True wireless headphones are no longer a rarity. There are dozens of true wireless earbuds on the market these days, and they are often inexpensive and readily available. However, one of the newest models seems even cheaper than the rest. The SoundPeats TrueFree headphones cost $35,99, which is quite impressive for a pair of headphones that would have been revolutionary if released five years ago.
But what compromises are made to bring these headphones to such an inexpensive level? Should I buy or look elsewhere? We're testing the SoundPeats TrueFree headphones to find out.
The SoundPeats TrueFree true wireless earbuds look good, but are a bit boring overall. The earbuds and charging case feature an all-black color scheme with the SoundPeats logo on every detail.
The earphones are not too big, which is nice to see, and will most likely get to the comfort level a bit later. They're not as small as some of the true wireless earbuds we've seen, but they're still quite small.
On each earbud, you'll find a button whose buttons are used to control playback, volume, and more. Pressing the buttons requires pressing - of course - but due to the placement of the buttons, you'll also be pushing the earbuds deeper into your ears, which can be a little uncomfortable.
The charging case is charged via a microUSB cable. I wish SoundPeats would use a USB-C connector, but didn't expect that given the price range. Also in the box you will find three additional pairs of ear tips, and it is worth experimenting with them to find the right size.
Due to being relatively small and light, we found them to be quite comfortable to wear. Any in-ear headphones will experience some level of discomfort, but we found that these headphones generally avoid the comfort issues that other true wireless headphones face.
The earphones were also pretty good in the ears. These headphones just aren't made for sports or running, so if you use them for that, don't be surprised when they fall out. However, under normal use they should stay in your ears decently well.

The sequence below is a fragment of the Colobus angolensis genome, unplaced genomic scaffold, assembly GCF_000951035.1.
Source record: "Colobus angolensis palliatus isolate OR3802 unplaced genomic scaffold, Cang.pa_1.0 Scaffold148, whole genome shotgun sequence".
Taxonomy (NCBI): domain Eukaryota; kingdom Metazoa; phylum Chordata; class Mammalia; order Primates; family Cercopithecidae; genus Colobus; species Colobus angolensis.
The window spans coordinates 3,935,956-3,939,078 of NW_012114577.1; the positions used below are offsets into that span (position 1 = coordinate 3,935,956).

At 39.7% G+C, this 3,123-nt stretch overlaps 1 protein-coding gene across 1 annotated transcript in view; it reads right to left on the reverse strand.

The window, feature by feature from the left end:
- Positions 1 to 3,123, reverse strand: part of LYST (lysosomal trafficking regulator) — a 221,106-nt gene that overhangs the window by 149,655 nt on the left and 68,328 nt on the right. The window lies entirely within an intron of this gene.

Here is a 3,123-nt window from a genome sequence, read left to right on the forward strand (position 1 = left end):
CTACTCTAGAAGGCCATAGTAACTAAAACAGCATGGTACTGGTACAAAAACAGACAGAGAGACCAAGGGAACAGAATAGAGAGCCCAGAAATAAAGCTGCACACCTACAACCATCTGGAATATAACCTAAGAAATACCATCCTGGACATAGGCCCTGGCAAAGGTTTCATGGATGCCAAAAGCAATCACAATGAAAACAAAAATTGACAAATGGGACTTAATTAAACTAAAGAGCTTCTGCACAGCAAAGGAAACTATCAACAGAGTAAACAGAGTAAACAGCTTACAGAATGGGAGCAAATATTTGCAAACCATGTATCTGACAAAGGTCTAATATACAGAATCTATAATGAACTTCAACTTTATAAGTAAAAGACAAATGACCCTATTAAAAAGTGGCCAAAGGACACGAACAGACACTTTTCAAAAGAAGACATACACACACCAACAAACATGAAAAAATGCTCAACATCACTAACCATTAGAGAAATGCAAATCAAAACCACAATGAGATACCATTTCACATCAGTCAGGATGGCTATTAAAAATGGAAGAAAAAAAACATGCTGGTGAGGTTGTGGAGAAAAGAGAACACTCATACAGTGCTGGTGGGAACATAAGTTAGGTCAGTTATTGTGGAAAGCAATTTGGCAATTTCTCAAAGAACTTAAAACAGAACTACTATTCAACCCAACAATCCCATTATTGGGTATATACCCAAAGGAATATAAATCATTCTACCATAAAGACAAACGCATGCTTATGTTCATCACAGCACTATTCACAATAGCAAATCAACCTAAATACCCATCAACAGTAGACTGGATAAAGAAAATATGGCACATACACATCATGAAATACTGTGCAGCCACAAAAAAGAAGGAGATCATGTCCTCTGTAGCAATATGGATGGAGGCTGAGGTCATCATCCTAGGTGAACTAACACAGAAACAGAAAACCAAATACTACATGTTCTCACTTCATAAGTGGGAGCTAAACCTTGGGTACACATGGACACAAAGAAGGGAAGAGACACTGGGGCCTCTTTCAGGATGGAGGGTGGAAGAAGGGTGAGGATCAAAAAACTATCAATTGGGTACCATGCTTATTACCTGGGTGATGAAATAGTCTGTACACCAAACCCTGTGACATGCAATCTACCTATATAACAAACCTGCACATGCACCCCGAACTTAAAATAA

Ultimately, sound quality is an area where many cheap headphones compromise, but luckily the SoundPeats TrueFree headphones are actually not that bad for the price. Of course, these are not headphones for audiophiles, but they are not scary either.
Let's start with the bass, which is relatively deep and powerful given the size and price range of the headphones. Kick drums are able to punch through the mix quite well, despite the fact that the bass extension isn't all that great.
The midrange is, as you'd expect, a bit all over the place, but it's not a deal breaker. The low-mids are decently warm, but they're marred a bit by boosted high-mids, which can sound a bit shrill at times.
The highs sound good, but they're not as present as we'd like. The music is decently detailed for this price range, but it's far from perfect.
The SoundPeats TrueFree headphones connect to your listening device via Bluetooth 5.0, and we found they held that connection pretty well. We never experienced any skipping or jumping during playback, and we didn't have any problems connecting our headphones.
The battery life in the headphones is 3,5 hours, which is not very good. However, the charger will give you a total of 15 hours of use, so if you don't think you'll be using the earbuds for more than a few hours at a time, then the battery life is 3,5 hours. single buds should be enough for most.
The SoundPeats TrueFree headphones aren't perfect, but for the price they really have to offer. The design might be a bit boring, but they certainly don't sound bad. They are also quite comfortable, and sound good considering their price.
But are they the best option in their price range? Well, so far we think they're pretty close. If you can spend the extra $15 then the JBab Audio JBab is a bit better, but if $50 is not much then it's a great option.
Given their excellent value for money, we're honoring the SoundPeats TrueFree headphones with a Bronze Headphone Medal.